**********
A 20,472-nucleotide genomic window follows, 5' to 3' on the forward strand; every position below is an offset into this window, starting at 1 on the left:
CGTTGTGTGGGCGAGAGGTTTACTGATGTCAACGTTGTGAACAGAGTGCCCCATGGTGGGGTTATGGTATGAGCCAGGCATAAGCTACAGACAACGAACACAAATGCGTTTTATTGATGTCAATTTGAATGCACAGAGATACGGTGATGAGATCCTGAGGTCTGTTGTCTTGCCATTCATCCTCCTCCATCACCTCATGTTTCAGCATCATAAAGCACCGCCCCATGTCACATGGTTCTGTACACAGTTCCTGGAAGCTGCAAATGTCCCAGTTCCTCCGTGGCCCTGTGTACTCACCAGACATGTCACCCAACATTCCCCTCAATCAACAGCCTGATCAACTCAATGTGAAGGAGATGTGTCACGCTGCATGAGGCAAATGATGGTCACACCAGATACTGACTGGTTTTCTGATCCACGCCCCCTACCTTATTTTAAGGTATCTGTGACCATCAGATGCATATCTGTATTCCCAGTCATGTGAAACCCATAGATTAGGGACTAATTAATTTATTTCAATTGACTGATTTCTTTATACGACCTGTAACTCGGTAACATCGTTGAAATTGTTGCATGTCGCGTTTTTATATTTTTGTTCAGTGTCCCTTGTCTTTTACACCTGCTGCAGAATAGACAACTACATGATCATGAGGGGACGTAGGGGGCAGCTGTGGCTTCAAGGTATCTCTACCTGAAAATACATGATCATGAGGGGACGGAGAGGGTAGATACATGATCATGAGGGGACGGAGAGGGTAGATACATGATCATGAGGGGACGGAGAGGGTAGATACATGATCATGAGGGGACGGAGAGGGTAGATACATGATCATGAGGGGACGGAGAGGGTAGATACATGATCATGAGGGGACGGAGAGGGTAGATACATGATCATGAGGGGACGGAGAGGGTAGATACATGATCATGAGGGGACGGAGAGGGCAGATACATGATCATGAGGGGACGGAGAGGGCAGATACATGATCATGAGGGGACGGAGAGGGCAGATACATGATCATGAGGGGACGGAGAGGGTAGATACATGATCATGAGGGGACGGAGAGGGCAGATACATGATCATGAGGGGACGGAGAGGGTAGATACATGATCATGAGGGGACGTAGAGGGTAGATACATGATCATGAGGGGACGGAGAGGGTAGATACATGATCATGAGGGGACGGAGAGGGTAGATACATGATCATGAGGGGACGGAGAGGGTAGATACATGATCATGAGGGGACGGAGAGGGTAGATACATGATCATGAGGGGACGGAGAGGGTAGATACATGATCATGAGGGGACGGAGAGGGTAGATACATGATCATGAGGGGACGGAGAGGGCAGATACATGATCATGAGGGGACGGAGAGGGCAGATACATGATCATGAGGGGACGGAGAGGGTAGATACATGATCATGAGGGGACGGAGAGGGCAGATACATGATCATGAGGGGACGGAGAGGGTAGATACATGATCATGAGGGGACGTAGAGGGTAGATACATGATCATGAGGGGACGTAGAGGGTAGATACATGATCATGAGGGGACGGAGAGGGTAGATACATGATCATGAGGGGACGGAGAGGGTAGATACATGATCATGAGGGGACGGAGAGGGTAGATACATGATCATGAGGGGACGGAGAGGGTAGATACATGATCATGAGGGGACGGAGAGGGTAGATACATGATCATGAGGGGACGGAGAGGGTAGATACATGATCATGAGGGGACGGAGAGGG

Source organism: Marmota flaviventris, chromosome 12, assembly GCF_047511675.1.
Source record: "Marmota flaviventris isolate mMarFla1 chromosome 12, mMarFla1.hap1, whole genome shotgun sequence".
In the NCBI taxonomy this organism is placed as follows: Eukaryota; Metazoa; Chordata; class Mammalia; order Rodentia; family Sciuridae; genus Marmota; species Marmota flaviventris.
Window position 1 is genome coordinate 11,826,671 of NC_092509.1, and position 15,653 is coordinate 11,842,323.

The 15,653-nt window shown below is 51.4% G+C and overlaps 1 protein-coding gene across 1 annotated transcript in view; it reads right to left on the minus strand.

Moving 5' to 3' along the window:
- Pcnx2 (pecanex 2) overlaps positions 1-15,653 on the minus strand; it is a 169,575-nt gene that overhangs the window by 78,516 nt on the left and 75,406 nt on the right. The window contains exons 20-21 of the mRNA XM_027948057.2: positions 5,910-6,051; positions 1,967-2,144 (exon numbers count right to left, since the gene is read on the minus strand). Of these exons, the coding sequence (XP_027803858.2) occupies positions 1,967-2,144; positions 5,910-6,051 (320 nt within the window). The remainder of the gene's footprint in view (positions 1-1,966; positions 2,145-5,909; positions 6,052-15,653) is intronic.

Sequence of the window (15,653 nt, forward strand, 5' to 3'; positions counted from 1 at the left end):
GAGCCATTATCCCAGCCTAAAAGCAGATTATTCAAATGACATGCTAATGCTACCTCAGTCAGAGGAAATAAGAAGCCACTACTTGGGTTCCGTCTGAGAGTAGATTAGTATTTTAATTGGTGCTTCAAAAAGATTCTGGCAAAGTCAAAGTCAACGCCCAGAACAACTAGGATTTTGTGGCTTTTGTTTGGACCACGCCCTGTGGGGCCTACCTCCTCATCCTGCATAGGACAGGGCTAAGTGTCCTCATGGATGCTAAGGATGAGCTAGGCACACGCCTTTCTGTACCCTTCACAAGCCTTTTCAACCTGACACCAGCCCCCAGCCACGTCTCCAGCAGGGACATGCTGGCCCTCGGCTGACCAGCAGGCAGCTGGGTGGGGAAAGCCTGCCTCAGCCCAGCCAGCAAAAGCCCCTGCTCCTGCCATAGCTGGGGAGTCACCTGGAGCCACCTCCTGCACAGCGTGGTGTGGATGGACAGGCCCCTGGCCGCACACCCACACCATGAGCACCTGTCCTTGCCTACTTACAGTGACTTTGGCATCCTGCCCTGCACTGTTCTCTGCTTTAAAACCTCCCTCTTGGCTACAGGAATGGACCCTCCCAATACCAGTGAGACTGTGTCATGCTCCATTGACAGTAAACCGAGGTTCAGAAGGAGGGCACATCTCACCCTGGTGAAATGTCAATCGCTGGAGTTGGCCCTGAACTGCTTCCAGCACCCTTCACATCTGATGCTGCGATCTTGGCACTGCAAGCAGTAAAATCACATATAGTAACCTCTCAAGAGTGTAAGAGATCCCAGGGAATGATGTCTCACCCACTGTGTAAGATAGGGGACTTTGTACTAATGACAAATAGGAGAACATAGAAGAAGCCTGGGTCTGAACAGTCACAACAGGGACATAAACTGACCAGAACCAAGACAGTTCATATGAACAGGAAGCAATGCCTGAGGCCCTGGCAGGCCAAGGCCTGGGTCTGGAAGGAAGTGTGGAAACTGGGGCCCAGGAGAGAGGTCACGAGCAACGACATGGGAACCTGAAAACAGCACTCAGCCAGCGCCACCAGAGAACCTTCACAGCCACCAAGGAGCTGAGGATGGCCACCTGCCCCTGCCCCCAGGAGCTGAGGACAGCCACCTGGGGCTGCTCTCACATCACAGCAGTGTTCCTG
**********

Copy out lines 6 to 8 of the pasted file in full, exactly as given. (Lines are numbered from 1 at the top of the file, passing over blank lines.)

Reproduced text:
Window position 1 is genome coordinate 11,826,671 of NC_092509.1, and position 15,653 is coordinate 11,842,323.

The 15,653-nt window shown below is 51.4% G+C and overlaps 1 protein-coding gene across 1 annotated transcript in view; it reads right to left on the minus strand.

Moving 5' to 3' along the window: